• In one embodiment, the cartridge [0143] 11 containing the electrodes 34 may be connected electrically to a controller 50 as a source of power and as a means to report the signal from the sensing element on the working or dot electrode 36. The cartridge 11 may be designed to be replaceable and fully refurbishable in terms of both the sensing element and the electrode surface properties.
  • Cartridge Design and Function [0144]
  • The cartridge or protective housing [0145] 11 serves as a mechanical and protective structure for the device and device/electronics ceramic element. As such, the cartridge form can be variable, depending upon the intended use. For a general-purpose monitoring instrument, the cartridge is designed to be a cylindrical barrel that fits directly into a flow cell 12. As mentioned earlier, FIG. 6 shows a cross-sectional view of the sensor cartridge 11. The top of the cartridge 11 is shown in FIG. 7 and an enlarged view of the bottom of the cartridge 11 detailing the electrode side of the chip 42 is shown in FIG. 5. The cartridge is designed ultimately to be expendable/reusable, so that cost and size are the main considerations.
  • Flow Cell Design and Function [0146]
  • The device, in particular, the device embodied on a ceramic chip [0147] 42, was encapsulated into a cartridge barrel exposing the electrodes 34 to solution while protecting the circuitry. The signals from the electronics were fed directly via a connector to the topside electronics package 18. Each cartridge 11 had a cylindrical o-ring seal 47 to keep the flow cell 12 free from leaks.
  • The size and shape of the flow cell [0148] 12 are greatly variable due to the needs of each application. The whole purpose of the flow cell 12 is to allow the device to mate with the water supply 14 and to flow that supply past the dot electrode's sensing surface 37. A cell 12 was made from clear polycarbonate to allow the user to view the water flow 14. This was important, to ensure that no bubbles were trapped under the device. The cartridge 11 has barbed fittings at the input and output of the cell 12. This allows rapid connection to any diverted water flow 14 from the main source. This connection was designed for versatility and allowed for almost any type of fitting to be applied. This is shown in the block diagram in FIG. 1 and sensing system layout in FIG. 2. A cartridge 11 contains the sensing elements localized on a dot electrode 36, the auxiliary electrode 40, and the reference electrode 38 mounted on the chip 42 (see FIGS. 4 and 7), a thermistor and other electronics to control, collect and calibrate the data. The cartridge 11 is inserted in the flow stream 10 (see FIG. 2) and is replaceable. The side of the chip 42 opposite from the side bearing the electrodes contains the necessary electronics (see FIGS. 7 and 8) to control the system and provide the data stream in the format required.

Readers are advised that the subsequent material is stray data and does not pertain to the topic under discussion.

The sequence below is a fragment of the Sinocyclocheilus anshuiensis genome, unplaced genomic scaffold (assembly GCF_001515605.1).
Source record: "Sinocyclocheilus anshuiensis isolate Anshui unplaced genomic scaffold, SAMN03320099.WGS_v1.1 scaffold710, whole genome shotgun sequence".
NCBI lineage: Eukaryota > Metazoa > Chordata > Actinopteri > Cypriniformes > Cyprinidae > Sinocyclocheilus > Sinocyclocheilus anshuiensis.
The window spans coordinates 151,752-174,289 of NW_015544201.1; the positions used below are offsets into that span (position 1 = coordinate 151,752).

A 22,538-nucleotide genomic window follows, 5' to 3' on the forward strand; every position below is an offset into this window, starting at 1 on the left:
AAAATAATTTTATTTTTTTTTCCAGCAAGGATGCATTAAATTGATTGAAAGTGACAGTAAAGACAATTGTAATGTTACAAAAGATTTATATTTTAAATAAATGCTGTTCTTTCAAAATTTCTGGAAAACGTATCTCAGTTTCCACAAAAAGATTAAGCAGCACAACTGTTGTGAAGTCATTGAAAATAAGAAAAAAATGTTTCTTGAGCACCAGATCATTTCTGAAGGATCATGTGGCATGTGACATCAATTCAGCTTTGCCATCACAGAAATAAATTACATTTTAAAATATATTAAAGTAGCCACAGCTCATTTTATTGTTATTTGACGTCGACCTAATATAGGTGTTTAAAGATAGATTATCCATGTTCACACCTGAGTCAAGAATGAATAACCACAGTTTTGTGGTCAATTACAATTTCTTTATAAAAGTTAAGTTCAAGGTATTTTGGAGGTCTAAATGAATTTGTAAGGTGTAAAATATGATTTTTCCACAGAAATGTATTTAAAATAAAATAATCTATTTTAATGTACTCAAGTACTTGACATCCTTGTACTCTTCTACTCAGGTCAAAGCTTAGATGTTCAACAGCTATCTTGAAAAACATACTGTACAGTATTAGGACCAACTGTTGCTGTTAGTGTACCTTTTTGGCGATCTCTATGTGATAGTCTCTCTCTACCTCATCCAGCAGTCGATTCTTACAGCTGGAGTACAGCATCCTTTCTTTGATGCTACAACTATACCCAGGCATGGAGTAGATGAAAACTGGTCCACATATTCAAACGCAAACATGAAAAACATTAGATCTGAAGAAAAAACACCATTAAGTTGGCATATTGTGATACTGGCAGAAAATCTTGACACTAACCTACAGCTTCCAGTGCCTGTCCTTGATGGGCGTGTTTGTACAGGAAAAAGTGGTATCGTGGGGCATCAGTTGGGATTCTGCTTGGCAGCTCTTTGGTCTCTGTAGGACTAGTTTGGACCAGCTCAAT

• The reporting modes for the devices will be varied, ranging from simple analog outputs [0149] 26 to chart recorders 32 and optical or acoustic alarms triggered at a preset threshold level, to RS232 ports for digital outputs 30 and telemetric outputs to remote sites.
  • The devices will come in several formats including stand-alone units for laboratory or plant use, battery-operated portable devices, or single-use devices. Submerged moored or towed devices are within the scope of the invention. [0150]